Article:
(RxWiki News) Plenty of people fuel their workouts with protein and other supplements. Unfortunately, it's not always clear what may be added to these supplements. In some cases, dangerous substances have been found in products sold as natural supplements.
Researchers have identified a methamphetamine-like chemical in a dietary supplement available throughout the US.
The supplement, called Craze, is sold as fuel for workouts and is sold both in US stores and online.
The researchers urged regulatory authorities to take note and warn consumers.
"Talk to your doctor about which supplements you use."
Methamphetamine, or meth, is a highly addictive drug that causes an initial rush of euphoria, but then can be followed by feelings of anger, anxiety and fear, explained the National Institutes of Health.
According to the researchers, led by Pieter A. Cohen, MD, of Harvard Medical School, their study began after several athletes were disqualified after testing positive for N,α-diethyl-phenylethylamine (N,α-DEPEA), a methamphetamine analog. Chemical analogs are compounds that are similar to each other, but have atomic structures that are slightly different.
"Athletes have claimed they unknowingly consumed the banned stimulant in workout supplements," the authors of this study wrote. The reports were connected to Craze, a supplement produced by Driven Sports, Inc. and marketed as "performance fuel."
Dr. Cohen and colleagues tested three samples of Craze, one of which was purchased online from a US supplement website, one which was purchased in-store at a location of the supplement and vitamin store GNC and one which was purchased online from a European supplement website. The three samples had different lot numbers, meaning they were from different batches of the product.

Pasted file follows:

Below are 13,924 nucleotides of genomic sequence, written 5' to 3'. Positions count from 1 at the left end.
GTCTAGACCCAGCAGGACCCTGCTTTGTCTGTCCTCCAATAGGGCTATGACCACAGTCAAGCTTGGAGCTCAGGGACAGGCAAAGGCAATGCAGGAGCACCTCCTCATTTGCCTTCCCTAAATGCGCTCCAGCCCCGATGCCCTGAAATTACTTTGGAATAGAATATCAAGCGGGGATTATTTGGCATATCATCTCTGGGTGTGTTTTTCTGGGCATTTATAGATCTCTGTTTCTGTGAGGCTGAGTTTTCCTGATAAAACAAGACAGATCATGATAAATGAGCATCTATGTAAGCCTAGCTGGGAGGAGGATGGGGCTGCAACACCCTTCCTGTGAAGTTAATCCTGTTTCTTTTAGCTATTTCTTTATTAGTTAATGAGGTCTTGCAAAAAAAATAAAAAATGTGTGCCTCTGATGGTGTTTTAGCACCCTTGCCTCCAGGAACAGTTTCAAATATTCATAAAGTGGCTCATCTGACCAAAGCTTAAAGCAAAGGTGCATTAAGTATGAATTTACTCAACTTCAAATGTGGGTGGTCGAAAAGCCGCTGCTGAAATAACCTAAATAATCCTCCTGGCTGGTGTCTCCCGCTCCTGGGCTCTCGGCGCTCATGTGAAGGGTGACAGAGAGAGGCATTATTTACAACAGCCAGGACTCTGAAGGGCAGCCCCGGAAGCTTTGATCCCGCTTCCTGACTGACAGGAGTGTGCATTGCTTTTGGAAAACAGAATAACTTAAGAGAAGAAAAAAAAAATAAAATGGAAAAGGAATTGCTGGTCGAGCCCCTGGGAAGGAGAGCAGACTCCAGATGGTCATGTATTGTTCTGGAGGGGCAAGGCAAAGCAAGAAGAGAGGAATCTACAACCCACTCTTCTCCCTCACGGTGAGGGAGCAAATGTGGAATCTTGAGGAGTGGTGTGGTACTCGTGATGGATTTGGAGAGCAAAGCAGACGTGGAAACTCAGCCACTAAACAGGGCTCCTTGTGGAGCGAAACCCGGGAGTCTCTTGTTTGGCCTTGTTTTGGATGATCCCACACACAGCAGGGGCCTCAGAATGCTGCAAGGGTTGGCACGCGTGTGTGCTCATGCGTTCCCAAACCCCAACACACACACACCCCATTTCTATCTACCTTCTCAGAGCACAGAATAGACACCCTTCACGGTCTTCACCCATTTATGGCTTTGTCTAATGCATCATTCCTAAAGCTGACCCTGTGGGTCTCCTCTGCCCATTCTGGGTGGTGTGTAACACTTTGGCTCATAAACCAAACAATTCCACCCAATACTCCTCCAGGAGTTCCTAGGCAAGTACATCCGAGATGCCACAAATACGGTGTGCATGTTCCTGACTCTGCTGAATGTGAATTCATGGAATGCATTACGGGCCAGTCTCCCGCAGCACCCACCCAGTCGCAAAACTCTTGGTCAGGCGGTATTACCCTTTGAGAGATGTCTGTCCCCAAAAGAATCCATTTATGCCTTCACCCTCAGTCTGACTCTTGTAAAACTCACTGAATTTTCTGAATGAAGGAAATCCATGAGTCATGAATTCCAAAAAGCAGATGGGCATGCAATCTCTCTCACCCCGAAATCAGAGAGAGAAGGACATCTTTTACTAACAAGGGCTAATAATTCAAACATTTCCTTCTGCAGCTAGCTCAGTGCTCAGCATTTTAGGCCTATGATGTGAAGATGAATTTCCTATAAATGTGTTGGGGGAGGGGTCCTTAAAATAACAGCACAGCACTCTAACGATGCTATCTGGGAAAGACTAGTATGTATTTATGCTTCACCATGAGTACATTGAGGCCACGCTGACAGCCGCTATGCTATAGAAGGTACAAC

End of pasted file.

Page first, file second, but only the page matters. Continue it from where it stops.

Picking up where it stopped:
Using a process called ultra-high performance liquid chromatography, the samples were analyzed for N,α-DEPEA. NSF International, a public health organization whose clients include some producers of dietary supplements, analyzed the US-bought samples and Netherland's National Institute for Public Health and the Environment analyzed the European-bought samples.
The labs found that all three samples contained the meth analog N,α-DEPEA. These findings were confirmed by the Korean Forensic Service.
Furthermore, the researchers found over 20 milligrams of the compound per serving in the samples, leading them to conclude that its inclusion was not due to minor contamination.
"We found a potentially dangerous designer drug, N,α-DEPEA, in three separate lots of a widely available dietary supplement," explained Dr. Cohen and colleagues. "N,α-DEPEA is a structural analogue of methamphetamine; however, its stimulant, addictive, and other adverse effects in humans are entirely unknown."
The study authors noted that N,α-DEPEA has not been studied in humans.
"If our findings are confirmed by regulatory authorities, the FDA should take immediate action to warn consumers and remove all N,α-DEPEA-containing supplements from the marketplace," Dr. Cohen and colleagues recommended.
This study was published online October 14 in the journal Drug Testing and Analysis. One study author is an employee of NSF International, a public health organization whose clients include some producers of dietary supplements.